The Markets (as of market close October 15, 2021)
Despite a shaky start, Wall Street enjoyed a strong week of gains. A favorable start to corporate earnings season helped lift equities higher. Each of the benchmark indexes listed here posted solid weekly gains, led by the Nasdaq and the S&P 500. The dollar and Treasury yields slipped, while crude oil prices rose 3.5% to $82.25 per barrel. Despite the generally positive week, investors will continue to keep an eye on economic data and rising prices. Higher oil, gas, and other commodity prices could raise concerns about inflationary pressures and how they could drag down corporate profit margins. Materials shortages, rising wages, and shipping bottlenecks have driven up costs for producers. Many have passed these costs on to consumers, leading to more persistent inflation. Initial earnings data comes from banks and financial institutions. The next few weeks will see earnings reports from the bulk of companies in most sectors and may reveal the impact that inflation and supply demands has had on earnings margins so far in the third quarter.
Monday was the Columbus Day and Indigenous Peoples’ Day public holidays but stock markets were open and bond markets were closed. The Dow and the S&P 500 fell 0.7%, while the Nasdaq and the Russell 2000 dipped 0.6% on what was a fairly slow trading day. Crude oil prices rose 1.5% to reach $80.51 per barrel, a multi-year high. Investors may be waiting for the next round of corporate earnings data to weigh the potential impact of rising energy prices, labor costs, and supply-chain bottlenecks.
Stocks fell again last Tuesday. Only the small caps of the Russell 2000 ended the day in the black, gaining 0.6%. The Global Dow (-0.4%), the Dow (-0.3%), the S&P 500 (-0.2%), and the Nasdaq (-0.1%) declined. Ten-year Treasury yields dipped below 1.6%, closing the day at 1.58%. Crude oil prices were little changed, while the dollar advanced 0.2%. Consumer discretionary, real estate, and utilities led the market sectors, while communication services, information technology, and health care declined by at least 0.5%.
Equities rose for the first time in four sessions last Wednesday. With inflationary pressures continuing to run hot (see Consumer Price Index information below), technology shares increased, as investors seemed to focus on companies better able to pass on higher costs to consumers. The Nasdaq led the surge, climbing 0.7%, followed by the Russell 2000 and the S&P 500, which climbed 0.3%. The Dow and the Global Dow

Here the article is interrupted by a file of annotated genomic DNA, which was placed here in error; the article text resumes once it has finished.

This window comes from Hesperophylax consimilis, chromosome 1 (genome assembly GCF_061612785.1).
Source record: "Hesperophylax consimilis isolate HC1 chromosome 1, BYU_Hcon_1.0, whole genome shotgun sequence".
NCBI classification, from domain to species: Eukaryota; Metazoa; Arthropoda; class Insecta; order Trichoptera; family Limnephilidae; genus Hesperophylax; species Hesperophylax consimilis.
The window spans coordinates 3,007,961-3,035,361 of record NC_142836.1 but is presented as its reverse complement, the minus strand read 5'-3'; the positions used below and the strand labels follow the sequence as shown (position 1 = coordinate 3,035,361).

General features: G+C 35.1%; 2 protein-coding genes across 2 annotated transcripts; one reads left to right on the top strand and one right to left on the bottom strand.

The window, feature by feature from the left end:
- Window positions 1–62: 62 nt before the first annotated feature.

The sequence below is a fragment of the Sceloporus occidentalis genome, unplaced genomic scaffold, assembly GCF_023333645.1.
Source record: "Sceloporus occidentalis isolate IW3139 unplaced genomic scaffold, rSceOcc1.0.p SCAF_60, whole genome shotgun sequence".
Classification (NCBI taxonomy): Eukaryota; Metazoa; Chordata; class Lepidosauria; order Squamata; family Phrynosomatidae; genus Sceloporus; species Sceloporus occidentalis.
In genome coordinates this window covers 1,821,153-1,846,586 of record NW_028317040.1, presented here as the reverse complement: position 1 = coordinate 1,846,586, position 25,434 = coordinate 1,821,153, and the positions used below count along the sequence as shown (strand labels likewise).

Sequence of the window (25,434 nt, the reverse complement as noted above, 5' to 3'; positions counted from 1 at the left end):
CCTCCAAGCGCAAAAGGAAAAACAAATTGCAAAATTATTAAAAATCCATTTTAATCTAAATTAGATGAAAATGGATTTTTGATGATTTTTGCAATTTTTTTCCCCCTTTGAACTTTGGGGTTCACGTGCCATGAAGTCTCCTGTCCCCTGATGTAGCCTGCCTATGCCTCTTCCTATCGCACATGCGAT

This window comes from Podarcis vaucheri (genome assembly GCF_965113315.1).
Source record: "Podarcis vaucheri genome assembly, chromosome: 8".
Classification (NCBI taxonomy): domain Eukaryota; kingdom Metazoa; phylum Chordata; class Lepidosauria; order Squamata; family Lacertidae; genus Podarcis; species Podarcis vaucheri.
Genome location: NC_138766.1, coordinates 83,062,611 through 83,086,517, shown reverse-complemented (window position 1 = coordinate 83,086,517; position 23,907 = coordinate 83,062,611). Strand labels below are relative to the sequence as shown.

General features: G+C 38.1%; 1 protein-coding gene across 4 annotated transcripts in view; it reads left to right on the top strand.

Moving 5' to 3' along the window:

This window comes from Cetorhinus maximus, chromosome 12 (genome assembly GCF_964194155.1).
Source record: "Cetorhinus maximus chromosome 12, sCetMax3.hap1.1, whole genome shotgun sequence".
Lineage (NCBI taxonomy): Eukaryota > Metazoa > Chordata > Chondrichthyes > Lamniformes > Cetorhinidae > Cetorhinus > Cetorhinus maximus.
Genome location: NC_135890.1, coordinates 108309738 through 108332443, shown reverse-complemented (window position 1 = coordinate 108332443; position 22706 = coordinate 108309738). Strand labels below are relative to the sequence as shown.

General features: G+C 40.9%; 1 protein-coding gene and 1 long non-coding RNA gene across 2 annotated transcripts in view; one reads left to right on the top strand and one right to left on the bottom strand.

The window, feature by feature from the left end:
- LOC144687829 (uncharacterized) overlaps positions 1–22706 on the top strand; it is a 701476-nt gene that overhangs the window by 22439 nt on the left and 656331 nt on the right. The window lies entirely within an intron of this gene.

broke even on the day. Treasury yields, crude oil prices, and the dollar declined. Among
the market sectors, utilities (1.1%) and information technology (0.6%) advanced, while
financials dipped 0.6%.
Stocks rallied last Thursday, buoyed by strong bank earnings reports and encouraging
unemployment data. Each of the benchmark indexes listed here gained at least 1.0%,
led by the Nasdaq and the S&P 500, which added 1.7%. The Dow gained 1.6%, the
Russell 2000 climbed 1.4%, and the Global Dow advanced 1.1%. The dollar and Treasury
yields eased for the second consecutive day, while crude oil prices rose to $81.53 per
barrel. Materials and information technology gained 2.4% and 2.3%, respectively, to lead
the market sectors.
The market advanced for the third consecutive day last Friday. Strong earnings data and
stronger-than-expected retail sales provided encouragement for investors. The Dow
advanced 1.1%, followed by the Global Dow (0.9%), the S&P 500 (0.8%), and the Nasdaq
(0.5%). The small caps of the Russell 2000 slipped 0.4%. Ten-year Treasury yields
climbed 3.8%, crude oil prices rose 1.2%, while the dollar was little changed. The market
sectors closed Friday generally higher, with consumer discretionary (1.8%) and
financials (1.5%) leading the pack.
The national average retail price for regular gasoline was $3.267 per gallon on October
11, $0.077 per gallon more than the prior week’s price and $1.100 higher than a year
ago. Gasoline production increased during the week ended October 8, averaging 9.6
million barrels per day. U.S. crude oil refinery inputs averaged 15.1 million barrels per
day during the week ended October 8 — 700,000 barrels per day less than the previous
week’s average. Refineries operated at 86.7% of their operable capacity, down from the
prior week’s level of 89.6%. For the complete article click here: Winthrop Partners Market and Economic Update 10-18-21
Thomas Saunders is the Managing Partner of Winthrop Partners. Prior to founding Winthrop Partners, Tom was Senior Vice President at what is now JP Morgan. His career includes senior and executive roles at Brown Brothers Harriman and First Niagara Bank, a top 25 Bank. Click here to contact Thomas Saunders about your investment and planning requirements.